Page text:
A beginner’s guide to Swenglish
Are you trying to fit in while speaking English in Sweden? Trying to figure out what little speech patterns give away Swedes? Here are some tips to to help you know a bit about Swenglish!
What is Swenglish?
In general, Swedes have pretty good English, but one’s native language generally influences how we speak other languages. Quite simply, Swenglish = Swedish + English. That is, English spoken with some sort of Swedish style. A few things could qualify as Swenglish, in my opinion. Such as:
- Translating directly between Swedish/English, which leads to interesting word choice and grammar
- Using English words that on the surface seem to mean the same as a similar Swedish word, but actually mean something different
- Speaking English with Swedish rules or pronunciation.
- Casually mixing the two languages
Mixing (up) the languages
Mixing up similar words: “I fixed my isolation yesterday” someone tells you. “What?” you might think? “You fixed your state of being alone? Did you meet up with friends or…” you ask. No, they meant insulation. They fixed some sort of insulation at home! Despite how specific this word is, I’ve encountered this confusion a few times. Probably from studying at a technical university! Some more examples:
Leg / identification: If you’re at a bar and the doorman asks “Can I have I your leg?”, they don’t mean a limb. In Swedish, legitimation (leg for short) means an identity document.
Fun / funny: The Swedish words for these two are the same thing (rolig). If someone tells you they had a “funny time”, they probably mean an enjoyable time, not a humorous one.
Teach / learn: “Can your learn me something, quickly”. The Swedish words for learn / teach are the same (lära).
English loanwords: There are a few loanwords from English that come up in casual conversation. There are usually more conventional Swedish alternatives, but some of the words just seem to have caught on. Some examples: najs = nice, tejp = tape, okej = okay, webbsajt = website, mejla = to send (e)mail.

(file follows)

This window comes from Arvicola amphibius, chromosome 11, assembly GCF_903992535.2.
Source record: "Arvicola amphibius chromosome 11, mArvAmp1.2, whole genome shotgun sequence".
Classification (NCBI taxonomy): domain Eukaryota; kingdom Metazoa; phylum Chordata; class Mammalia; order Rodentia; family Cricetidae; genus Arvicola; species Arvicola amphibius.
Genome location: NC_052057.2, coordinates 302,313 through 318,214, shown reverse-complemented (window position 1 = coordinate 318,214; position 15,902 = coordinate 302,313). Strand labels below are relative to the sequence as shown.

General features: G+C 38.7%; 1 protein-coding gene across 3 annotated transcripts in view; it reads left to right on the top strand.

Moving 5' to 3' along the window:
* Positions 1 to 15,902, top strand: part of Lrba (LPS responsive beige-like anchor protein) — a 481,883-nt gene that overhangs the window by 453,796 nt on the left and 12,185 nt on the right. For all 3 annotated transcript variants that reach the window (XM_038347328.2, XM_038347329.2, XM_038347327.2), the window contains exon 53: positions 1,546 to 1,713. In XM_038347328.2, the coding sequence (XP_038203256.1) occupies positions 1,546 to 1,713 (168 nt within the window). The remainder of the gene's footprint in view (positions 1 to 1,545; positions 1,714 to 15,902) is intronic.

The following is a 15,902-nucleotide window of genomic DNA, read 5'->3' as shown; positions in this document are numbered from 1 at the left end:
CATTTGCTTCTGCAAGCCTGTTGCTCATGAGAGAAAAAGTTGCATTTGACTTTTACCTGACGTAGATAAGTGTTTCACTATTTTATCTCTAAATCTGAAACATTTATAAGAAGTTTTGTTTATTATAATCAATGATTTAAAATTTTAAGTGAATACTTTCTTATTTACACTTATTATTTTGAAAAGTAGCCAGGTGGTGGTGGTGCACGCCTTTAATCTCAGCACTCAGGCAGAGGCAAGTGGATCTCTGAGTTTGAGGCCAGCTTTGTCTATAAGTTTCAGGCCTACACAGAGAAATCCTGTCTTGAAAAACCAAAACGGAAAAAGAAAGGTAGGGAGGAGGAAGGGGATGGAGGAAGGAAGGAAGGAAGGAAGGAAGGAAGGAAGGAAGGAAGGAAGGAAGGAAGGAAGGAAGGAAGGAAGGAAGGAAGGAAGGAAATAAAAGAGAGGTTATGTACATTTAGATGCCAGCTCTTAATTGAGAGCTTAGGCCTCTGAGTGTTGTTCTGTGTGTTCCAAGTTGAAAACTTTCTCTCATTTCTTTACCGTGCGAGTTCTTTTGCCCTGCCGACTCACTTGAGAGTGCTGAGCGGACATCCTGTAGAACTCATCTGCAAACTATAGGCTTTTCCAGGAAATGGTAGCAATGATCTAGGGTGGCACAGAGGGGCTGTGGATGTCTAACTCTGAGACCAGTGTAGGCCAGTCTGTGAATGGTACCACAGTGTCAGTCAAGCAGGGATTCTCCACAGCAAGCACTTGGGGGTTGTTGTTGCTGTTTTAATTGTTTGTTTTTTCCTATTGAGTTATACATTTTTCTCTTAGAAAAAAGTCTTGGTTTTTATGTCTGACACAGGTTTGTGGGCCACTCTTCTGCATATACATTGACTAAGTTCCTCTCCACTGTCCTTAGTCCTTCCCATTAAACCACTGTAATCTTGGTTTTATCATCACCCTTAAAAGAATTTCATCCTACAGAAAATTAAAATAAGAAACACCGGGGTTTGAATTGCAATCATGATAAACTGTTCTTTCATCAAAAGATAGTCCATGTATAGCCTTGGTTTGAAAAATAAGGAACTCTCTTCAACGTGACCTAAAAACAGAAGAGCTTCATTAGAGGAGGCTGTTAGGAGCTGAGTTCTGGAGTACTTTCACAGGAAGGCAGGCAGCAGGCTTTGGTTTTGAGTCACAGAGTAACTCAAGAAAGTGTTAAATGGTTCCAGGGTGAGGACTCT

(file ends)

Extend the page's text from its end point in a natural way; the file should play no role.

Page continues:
Here are some Swenglish pronunciation quirks!
Pronounce “j” or “g” as “y”: “jump” sounds like “yump”, “jam” becomes “yam”, “joke” becomes “yoke”.
A popular joke is “If you commit a crime in Sweden, you go to Yale!”.
Pronounce “z” as “s”: “zoo” becomes “soo”, “zero” sounds like “see-ro”
Pronounce “v” as “w”: “very” becomes “wery”, “viking” becomes “wiking”
However, the most confused I’ve ever been is hearing “That’s a nice wee-yu”. “A nice what?!” I asked. View. That’s a nice view.
Pronounce “th” as “f”: “three” becomes “free” (or sometimes “tree”)
If you’re planning a meeting with someone, they might just tell you that they’re “free at free”.
Pronounce “ch” as “sh”: “chair” becomes “share”
So if a friend tells you that you have something on your “shin”, you should probably check your face, not your leg. And by leg here I mean limb, not identification.
The Swedish inhale
You might think some people are surprised by the smallest things. You could be talking to someone about something mundane, and then they gasp! Hey, maybe this person is just excitable? But then, you notice that a lot of people do it. What’s going on?!
Well, if you don’t know, inhaling/gasping during a conversation is often used to mean “yes” or “I agree” or “I’m following what you’re saying”. This is apparently much more common in the north of Sweden, but I’ve also noticed it down south.
Check out the above video to see how it sounds!
I probably messed up some of the Swedish in this post. Sorry. But hey, there’s Svengelska: which is in the opposite direction to Swenglish, from English to Swedish. Curious to learn about this? Let me know in the comments and maybe I’ll write a bit about it.